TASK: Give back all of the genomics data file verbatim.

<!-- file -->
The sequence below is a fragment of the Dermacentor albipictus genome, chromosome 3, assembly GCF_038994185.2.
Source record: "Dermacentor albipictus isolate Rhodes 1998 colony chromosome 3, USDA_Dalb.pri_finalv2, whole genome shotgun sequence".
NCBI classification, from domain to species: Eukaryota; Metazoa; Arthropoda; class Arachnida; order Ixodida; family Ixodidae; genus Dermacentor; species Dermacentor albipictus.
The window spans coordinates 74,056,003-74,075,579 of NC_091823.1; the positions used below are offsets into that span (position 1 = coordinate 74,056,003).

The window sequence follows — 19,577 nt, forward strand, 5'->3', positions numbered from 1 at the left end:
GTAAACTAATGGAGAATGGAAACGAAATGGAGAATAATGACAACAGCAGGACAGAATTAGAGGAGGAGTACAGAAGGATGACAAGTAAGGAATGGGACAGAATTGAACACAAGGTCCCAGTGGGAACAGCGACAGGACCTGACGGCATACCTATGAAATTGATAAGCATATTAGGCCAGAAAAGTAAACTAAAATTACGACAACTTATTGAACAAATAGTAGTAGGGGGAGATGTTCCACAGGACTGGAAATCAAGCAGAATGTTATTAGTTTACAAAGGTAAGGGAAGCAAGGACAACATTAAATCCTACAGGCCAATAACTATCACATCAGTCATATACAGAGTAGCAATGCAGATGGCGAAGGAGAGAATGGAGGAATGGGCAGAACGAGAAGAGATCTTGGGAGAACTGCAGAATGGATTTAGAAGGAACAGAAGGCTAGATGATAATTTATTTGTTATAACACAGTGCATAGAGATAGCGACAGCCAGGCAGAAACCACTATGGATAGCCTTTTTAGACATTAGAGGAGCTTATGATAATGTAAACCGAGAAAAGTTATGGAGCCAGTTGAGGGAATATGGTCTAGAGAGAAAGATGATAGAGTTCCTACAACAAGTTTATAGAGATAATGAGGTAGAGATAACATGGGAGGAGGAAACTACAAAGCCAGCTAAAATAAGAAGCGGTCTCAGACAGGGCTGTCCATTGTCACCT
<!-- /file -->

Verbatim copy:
The sequence below is a fragment of the Dermacentor albipictus genome, chromosome 3, assembly GCF_038994185.2.
Source record: "Dermacentor albipictus isolate Rhodes 1998 colony chromosome 3, USDA_Dalb.pri_finalv2, whole genome shotgun sequence".
NCBI classification, from domain to species: Eukaryota; Metazoa; Arthropoda; class Arachnida; order Ixodida; family Ixodidae; genus Dermacentor; species Dermacentor albipictus.
The window spans coordinates 74,056,003-74,075,579 of NC_091823.1; the positions used below are offsets into that span (position 1 = coordinate 74,056,003).

The window sequence follows — 19,577 nt, forward strand, 5'->3', positions numbered from 1 at the left end:
GTAAACTAATGGAGAATGGAAACGAAATGGAGAATAATGACAACAGCAGGACAGAATTAGAGGAGGAGTACAGAAGGATGACAAGTAAGGAATGGGACAGAATTGAACACAAGGTCCCAGTGGGAACAGCGACAGGACCTGACGGCATACCTATGAAATTGATAAGCATATTAGGCCAGAAAAGTAAACTAAAATTACGACAACTTATTGAACAAATAGTAGTAGGGGGAGATGTTCCACAGGACTGGAAATCAAGCAGAATGTTATTAGTTTACAAAGGTAAGGGAAGCAAGGACAACATTAAATCCTACAGGCCAATAACTATCACATCAGTCATATACAGAGTAGCAATGCAGATGGCGAAGGAGAGAATGGAGGAATGGGCAGAACGAGAAGAGATCTTGGGAGAACTGCAGAATGGATTTAGAAGGAACAGAAGGCTAGATGATAATTTATTTGTTATAACACAGTGCATAGAGATAGCGACAGCCAGGCAGAAACCACTATGGATAGCCTTTTTAGACATTAGAGGAGCTTATGATAATGTAAACCGAGAAAAGTTATGGAGCCAGTTGAGGGAATATGGTCTAGAGAGAAAGATGATAGAGTTCCTACAACAAGTTTATAGAGATAATGAGGTAGAGATAACATGGGAGGAGGAAACTACAAAGCCAGCTAAAATAAGAAGCGGTCTCAGACAGGGCTGTCCATTGTCACCT